Therefore, university operators take their role in following the letter of the law very seriously, says Steve Mangan, director of dining at the University of Michigan.
department manages alcohol licenses that cover three student union buildings on the Ann Arbor, Mich., campus.
All employees who serve alcohol-students included-complete state-mandated Techniques of Alcohol Management certification, and are carefully monitored by a catering manager.
While Michigan state law allows employees 18 and older to serve alcohol, students "do not do inventory, they do not have any key control for alcohol, and we have some pretty strict disciplinary expectations [from constructive counseling to termination] if there's any abuse of policies," says Mangan, the university's director of dining.
As of August, 38 of his
65 front-of-house student employees were certified to serve alcohol.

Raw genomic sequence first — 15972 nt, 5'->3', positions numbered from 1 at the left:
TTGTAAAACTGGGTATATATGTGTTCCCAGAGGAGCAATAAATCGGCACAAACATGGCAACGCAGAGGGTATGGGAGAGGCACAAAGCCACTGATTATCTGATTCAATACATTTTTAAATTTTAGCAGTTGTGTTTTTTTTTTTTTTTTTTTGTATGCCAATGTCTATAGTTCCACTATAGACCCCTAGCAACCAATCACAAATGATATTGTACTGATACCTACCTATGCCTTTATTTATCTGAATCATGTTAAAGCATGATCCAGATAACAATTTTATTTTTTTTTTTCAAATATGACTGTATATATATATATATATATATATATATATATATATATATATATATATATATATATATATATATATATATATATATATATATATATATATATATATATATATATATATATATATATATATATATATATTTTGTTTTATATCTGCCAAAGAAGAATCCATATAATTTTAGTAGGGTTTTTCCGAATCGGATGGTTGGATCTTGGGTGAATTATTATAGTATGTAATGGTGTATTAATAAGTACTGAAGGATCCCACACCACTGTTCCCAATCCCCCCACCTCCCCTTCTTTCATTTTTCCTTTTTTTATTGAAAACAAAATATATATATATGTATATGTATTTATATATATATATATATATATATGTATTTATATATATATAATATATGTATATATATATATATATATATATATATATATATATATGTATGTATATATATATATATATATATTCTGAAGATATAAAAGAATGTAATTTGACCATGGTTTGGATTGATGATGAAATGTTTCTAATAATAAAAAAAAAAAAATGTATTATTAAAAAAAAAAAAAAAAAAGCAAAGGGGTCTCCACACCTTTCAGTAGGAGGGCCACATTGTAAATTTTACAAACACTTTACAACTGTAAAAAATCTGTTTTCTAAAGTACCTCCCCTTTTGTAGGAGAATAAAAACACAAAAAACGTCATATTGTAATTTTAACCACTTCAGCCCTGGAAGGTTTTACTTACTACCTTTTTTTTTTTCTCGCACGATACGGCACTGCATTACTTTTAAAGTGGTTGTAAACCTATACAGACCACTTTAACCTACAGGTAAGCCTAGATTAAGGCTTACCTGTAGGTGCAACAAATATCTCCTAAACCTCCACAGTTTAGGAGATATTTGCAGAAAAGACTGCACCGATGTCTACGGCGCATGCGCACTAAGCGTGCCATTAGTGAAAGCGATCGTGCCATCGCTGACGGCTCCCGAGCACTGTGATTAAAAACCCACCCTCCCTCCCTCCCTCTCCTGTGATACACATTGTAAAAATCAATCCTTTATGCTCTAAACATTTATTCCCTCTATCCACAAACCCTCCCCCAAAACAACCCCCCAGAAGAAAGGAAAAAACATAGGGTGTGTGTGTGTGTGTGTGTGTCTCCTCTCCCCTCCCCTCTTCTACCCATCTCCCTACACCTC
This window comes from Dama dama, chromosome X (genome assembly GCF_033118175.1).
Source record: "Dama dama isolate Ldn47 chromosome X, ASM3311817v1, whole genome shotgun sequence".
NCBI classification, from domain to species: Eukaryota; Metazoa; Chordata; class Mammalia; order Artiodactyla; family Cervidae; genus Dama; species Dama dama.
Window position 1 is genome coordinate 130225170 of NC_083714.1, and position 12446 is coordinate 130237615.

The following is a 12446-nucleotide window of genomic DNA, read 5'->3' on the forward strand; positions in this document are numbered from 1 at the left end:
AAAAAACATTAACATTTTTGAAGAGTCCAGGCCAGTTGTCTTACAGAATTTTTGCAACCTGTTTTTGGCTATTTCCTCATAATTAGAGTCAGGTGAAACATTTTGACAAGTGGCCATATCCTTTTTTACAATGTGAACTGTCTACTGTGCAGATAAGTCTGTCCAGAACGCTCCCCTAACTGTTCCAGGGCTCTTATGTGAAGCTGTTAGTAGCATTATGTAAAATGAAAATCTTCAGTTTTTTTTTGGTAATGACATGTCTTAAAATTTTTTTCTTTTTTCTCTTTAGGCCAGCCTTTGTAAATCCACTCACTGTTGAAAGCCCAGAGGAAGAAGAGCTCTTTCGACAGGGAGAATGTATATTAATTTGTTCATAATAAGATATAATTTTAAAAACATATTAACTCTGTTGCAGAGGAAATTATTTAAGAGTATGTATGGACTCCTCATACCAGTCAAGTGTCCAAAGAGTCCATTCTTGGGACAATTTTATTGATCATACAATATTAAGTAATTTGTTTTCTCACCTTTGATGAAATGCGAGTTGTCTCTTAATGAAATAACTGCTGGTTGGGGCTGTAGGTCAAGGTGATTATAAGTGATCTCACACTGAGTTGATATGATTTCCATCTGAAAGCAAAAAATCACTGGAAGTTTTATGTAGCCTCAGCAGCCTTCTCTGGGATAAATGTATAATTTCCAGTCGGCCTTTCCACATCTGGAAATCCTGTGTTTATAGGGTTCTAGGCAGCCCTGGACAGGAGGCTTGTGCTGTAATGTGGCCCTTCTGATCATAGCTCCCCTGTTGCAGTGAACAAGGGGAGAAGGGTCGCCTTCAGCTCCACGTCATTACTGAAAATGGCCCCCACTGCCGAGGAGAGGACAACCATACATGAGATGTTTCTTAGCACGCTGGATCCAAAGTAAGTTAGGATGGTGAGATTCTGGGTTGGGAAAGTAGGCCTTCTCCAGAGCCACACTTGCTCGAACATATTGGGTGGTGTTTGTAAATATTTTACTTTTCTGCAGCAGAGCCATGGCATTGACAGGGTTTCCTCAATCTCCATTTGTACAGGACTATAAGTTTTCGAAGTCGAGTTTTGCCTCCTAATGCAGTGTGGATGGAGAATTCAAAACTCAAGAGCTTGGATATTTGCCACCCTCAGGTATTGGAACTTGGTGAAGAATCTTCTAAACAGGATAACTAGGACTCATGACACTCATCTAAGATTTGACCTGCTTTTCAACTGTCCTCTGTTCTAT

While students can visit the bar at events such as corporate recruiting, Mangan's
department doesn't serve alcohol at student-run gatherings.
"A student organization cannot contract with us to serve alcohol for them; we just say 'no,'" Mangan
"It's pretty strict.
Staff is trained to check IDs at all other events including alcohol, and of-age drinkers receive a wristband indicating they are 21 or older.
In addition to pre- and post-event inventories of bars at every event, Mangan completes a review process with the school's unions director, risk management department catering director and MHealthy office for all events where students and alcohol both will be present to determine potential pitfalls.
"We need to provide a safe environment for our students, and our employees for that matter, and create a potential conversation about how to manage alcohol properly, safely and for everybody's benefit," he